The damp tinsel tacked with hot glue and hope to the bulkheads wafted in the scant airflow afforded by the recirculation unit.  The goldish fronds clumping like some wet animal.

It was at that point her entirely relative calm was broken.

Judd was a typical adventuring space pirate quarterback.  Why a six foot four pile of muscle and teeth would take a job in the cramped confines of a space craft, she couldn't....well, actually, she could guess.  On his bare bicep was a passable representation of the ship complete with the date of departure and, rather optimistically she felt, return.  This was to be his great story.  No doubt he had already picked out the rocking chair from which he would recite great tales of daring do to the hundred or so grandchildren he could already name.  Juddson.  Judd Jnr Jnr.  Juddette.

“Join us!”  He gestured with a foamy bottle of many-times-recycled beer.

“I’d rather not.”  She turned away to the rows of instruments – lights with every right and reason to flash multicoloured.  This, however, did not deter him.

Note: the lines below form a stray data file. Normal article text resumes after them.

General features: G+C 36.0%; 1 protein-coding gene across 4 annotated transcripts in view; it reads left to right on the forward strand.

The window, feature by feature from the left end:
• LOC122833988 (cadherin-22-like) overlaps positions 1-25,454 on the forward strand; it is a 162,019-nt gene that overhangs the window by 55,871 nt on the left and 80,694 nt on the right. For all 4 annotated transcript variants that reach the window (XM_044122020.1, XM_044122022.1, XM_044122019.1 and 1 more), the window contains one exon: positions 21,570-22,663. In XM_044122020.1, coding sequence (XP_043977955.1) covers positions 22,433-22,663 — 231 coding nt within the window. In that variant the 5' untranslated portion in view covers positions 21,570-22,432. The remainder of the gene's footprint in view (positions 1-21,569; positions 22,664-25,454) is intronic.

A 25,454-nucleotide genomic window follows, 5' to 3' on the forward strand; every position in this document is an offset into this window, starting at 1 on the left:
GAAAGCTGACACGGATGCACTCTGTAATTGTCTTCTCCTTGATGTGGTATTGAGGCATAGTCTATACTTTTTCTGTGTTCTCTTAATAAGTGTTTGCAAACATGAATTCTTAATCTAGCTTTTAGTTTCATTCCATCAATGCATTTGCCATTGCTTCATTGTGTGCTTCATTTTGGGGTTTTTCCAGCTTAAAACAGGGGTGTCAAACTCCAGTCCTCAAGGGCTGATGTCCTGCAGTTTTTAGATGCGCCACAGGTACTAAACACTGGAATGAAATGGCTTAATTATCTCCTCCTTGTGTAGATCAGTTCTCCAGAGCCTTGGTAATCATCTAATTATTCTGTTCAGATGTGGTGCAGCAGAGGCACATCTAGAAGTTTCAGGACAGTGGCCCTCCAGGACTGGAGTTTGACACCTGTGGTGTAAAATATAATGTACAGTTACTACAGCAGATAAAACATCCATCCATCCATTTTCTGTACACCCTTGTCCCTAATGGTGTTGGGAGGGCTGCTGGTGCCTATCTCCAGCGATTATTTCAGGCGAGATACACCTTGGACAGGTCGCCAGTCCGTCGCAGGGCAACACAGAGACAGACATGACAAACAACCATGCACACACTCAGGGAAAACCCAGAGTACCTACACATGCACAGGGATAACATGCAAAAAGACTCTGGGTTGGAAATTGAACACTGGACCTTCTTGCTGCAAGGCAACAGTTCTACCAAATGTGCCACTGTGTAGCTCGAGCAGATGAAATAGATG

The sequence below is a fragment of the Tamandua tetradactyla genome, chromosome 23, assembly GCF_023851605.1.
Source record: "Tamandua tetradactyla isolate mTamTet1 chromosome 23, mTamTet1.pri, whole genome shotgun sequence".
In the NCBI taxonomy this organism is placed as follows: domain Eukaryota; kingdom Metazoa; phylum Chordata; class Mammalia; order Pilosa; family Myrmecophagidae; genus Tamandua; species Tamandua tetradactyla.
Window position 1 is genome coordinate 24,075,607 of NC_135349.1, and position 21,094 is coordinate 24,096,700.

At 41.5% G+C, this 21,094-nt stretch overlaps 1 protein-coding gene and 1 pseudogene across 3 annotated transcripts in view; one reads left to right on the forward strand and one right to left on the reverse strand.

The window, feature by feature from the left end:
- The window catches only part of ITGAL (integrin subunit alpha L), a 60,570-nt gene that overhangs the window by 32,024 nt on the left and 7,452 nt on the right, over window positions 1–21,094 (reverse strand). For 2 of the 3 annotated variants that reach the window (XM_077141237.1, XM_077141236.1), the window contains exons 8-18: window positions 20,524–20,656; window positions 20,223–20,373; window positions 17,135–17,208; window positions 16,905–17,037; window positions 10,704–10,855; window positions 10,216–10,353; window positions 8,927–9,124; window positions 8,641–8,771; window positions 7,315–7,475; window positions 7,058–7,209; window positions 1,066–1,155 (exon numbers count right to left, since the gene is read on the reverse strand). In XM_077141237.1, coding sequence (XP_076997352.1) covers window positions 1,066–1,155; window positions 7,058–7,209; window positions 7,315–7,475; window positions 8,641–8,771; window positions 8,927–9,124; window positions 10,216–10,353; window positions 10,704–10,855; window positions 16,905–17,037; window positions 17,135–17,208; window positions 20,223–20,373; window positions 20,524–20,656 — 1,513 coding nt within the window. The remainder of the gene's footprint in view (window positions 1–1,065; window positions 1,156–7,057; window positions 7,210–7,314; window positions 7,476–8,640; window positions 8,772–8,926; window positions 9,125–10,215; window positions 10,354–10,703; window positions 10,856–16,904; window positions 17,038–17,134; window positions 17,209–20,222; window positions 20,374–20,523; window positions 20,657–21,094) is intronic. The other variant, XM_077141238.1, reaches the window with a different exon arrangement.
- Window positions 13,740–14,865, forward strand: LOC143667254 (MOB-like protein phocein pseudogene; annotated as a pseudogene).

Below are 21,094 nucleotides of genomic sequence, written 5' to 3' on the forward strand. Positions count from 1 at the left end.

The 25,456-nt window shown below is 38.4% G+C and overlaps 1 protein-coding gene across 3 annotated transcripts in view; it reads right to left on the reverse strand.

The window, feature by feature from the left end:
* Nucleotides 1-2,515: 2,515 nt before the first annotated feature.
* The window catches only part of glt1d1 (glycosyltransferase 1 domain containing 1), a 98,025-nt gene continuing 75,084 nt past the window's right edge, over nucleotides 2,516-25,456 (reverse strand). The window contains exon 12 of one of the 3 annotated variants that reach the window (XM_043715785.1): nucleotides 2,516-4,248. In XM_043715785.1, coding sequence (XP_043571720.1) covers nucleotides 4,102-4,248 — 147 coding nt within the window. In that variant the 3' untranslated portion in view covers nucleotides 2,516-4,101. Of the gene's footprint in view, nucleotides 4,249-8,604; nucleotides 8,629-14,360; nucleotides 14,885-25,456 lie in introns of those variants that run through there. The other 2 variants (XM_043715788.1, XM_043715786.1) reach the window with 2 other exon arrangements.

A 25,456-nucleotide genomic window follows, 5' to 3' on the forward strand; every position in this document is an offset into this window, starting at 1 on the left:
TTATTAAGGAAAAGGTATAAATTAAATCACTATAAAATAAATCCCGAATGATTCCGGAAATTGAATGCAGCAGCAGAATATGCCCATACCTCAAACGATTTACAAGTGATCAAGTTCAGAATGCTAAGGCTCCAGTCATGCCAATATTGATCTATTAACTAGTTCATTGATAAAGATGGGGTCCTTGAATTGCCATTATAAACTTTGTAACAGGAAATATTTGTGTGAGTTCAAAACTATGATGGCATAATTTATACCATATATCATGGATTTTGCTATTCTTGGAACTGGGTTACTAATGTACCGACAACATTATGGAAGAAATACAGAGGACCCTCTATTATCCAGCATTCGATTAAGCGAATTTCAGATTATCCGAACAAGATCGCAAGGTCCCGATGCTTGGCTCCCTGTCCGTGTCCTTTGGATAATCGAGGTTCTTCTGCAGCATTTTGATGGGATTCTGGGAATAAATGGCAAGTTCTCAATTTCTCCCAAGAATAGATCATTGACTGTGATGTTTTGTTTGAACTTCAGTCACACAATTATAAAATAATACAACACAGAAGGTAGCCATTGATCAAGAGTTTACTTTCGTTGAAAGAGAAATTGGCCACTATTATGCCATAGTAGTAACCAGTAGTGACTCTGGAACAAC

“Captain, I really feel like we've not hit it off like I wish we had...”

She aimed an eyebrow at him, usually enough to send any one of them scurrying.  But not Judd, probably thanks to numbing cheer.  He merely slumped into the worn foam sling-shaped navigator’s perch, his bulky knee thudding against her dainty zero-g adapted joint.

“ I've got a story for you!” he enthused, his face bursting into a sly grin.

“Ooooohhhh...” his face fell and she marginally corrected the nosedive of her response, “...good.”  Her tone didn't rise with any hint of enthusiasm, but a lack of outright threat seemed enough to convince Judd that his story was perhaps the greatest idea he’d ever had.  To be fair, she thought, this could well be the case.